It is common to say that you learn to howl when you walk with wolves. It seems that this old saying applies to Patent Examiners in charge of evaluating inventiveness and of innovating in examination processes. Recently, the concept "plausibility" began to swipe up in many prosecution stories.
In general terms, plausibility could be understood as a patentability condition that addresses the question of whether there is sufficient evidence, technical knowledge in the state of the art and in the teaching of the disclosure of the invention to conclude that the technical problem can indeed be solved by the proposed technical solution.
The term "plausibility", in the context of patentability assessment, was first introduced in the decision of the Board of Appeals of the European Patent Office: T1329/04, Factor-9/JOHN HOPKINS of June 28, 2005.
In a nutshell, in that decision it was questioned whether the problem to be solved, defined as isolating a further member of the TGF-Beta (Transforming Growth Factor-Beta) superfamily, had been plausibly solved considering the teachings of the application and the state of the art at the priority date.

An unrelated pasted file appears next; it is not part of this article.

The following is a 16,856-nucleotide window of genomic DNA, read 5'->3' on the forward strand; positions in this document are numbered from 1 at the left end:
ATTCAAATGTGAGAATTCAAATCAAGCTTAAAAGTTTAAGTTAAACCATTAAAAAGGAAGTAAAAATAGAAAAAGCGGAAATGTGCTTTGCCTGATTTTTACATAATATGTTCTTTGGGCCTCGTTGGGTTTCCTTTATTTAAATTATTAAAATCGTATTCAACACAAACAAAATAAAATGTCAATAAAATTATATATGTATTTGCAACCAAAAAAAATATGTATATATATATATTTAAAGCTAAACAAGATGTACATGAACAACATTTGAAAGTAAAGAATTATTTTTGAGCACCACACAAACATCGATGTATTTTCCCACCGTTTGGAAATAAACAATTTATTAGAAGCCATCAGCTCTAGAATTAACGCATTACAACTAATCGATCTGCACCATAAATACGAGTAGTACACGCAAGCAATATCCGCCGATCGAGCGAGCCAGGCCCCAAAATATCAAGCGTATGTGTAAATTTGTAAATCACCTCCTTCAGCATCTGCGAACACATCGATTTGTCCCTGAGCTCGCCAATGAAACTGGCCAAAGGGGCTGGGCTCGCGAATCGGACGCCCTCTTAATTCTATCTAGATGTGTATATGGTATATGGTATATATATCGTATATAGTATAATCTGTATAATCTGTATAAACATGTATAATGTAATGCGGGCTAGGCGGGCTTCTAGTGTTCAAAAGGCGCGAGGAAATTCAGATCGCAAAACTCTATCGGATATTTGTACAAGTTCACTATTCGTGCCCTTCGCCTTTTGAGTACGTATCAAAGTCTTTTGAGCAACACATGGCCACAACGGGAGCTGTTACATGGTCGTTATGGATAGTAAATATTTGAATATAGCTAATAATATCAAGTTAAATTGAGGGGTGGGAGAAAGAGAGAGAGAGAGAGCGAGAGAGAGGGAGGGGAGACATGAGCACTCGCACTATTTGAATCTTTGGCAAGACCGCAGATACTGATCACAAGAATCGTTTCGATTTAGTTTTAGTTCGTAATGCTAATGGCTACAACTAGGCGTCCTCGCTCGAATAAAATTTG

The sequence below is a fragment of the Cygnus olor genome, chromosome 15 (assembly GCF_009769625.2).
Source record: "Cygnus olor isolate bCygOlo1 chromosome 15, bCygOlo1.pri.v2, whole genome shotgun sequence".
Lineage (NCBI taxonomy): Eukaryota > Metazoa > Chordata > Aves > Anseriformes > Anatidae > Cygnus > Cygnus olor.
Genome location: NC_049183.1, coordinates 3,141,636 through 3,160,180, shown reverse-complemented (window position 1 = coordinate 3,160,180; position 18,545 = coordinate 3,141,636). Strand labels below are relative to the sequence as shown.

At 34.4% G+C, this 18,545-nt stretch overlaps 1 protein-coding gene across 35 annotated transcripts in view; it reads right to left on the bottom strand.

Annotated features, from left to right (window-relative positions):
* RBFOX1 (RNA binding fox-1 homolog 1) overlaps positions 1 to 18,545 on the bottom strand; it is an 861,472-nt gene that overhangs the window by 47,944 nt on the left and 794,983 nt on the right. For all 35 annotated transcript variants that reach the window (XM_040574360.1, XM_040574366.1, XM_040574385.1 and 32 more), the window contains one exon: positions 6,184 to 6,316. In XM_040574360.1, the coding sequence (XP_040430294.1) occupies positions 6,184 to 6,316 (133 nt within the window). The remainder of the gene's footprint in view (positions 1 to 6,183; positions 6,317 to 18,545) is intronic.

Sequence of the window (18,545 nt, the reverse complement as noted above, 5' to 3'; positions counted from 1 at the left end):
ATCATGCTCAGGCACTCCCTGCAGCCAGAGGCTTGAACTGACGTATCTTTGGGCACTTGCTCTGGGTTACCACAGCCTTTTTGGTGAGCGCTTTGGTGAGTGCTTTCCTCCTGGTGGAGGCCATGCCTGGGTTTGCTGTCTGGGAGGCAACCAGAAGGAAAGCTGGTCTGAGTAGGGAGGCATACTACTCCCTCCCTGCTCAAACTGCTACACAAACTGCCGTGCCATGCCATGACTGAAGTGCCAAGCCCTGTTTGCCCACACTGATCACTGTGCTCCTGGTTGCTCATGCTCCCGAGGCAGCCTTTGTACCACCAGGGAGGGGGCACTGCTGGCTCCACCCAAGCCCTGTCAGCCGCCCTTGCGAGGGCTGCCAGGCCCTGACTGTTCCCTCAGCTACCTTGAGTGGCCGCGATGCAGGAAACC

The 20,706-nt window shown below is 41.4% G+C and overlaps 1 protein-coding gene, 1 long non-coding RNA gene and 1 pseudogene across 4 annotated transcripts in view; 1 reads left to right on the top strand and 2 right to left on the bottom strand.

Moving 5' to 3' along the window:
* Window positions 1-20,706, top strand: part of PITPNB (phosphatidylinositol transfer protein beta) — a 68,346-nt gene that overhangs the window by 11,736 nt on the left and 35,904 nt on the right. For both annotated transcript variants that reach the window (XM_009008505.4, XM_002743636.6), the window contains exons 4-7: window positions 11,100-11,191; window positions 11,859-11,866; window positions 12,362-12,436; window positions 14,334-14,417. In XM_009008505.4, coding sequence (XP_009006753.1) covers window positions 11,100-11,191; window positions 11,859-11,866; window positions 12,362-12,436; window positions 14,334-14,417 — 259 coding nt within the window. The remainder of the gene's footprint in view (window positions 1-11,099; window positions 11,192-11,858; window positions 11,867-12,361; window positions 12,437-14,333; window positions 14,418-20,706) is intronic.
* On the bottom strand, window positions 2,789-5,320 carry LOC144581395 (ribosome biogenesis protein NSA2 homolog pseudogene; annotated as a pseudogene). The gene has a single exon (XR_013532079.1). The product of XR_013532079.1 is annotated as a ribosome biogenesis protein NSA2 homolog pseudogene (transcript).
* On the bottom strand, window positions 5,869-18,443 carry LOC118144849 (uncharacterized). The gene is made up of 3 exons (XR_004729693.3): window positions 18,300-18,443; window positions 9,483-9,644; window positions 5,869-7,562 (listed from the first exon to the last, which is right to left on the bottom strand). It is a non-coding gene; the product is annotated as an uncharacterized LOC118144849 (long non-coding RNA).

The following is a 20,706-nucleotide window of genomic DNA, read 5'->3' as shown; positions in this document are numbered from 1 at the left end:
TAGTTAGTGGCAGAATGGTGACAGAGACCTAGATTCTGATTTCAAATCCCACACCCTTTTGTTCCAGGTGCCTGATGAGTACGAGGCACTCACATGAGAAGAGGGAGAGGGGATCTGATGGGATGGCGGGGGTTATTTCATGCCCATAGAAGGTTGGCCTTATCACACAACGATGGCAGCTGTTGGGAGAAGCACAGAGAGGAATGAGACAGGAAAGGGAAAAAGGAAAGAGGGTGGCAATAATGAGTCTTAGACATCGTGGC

In this case, the subject matter was TGF-9, a specific member of the TGF-Beta superfamily. The description of the application did not exhibit the structural feature that serves to establish whether a polypeptide belongs to the TGF-Beta family: that is, the seven cysteine residues with their characteristic spacing. In fact, only six cysteine residues were present.
At the priority date, there was no available evidence to show that the claimed compound was actually a growth differentiation factor. It was then a "speculation" that this property was given.
Therefore, the credibility of the development was doubtful, it was concluded that there was not enough evidence in the application to make "at least plausible" that a solution to the technical problem was found, the inventive step requirement was not satisfied, and that appeal was dismissed.
Another relevant precedent is found in the Canadian patent law. In this jurisdiction, the utility requirement of a claimed invention must be demonstrated or at least "soundly predicted". For a prediction to be considered "sound", it must meet the following conditions:
There must be a factual basis for the prediction;
The inventor must have at the date of the patent application an articulable and "sound" line of reasoning from which the desired result can be...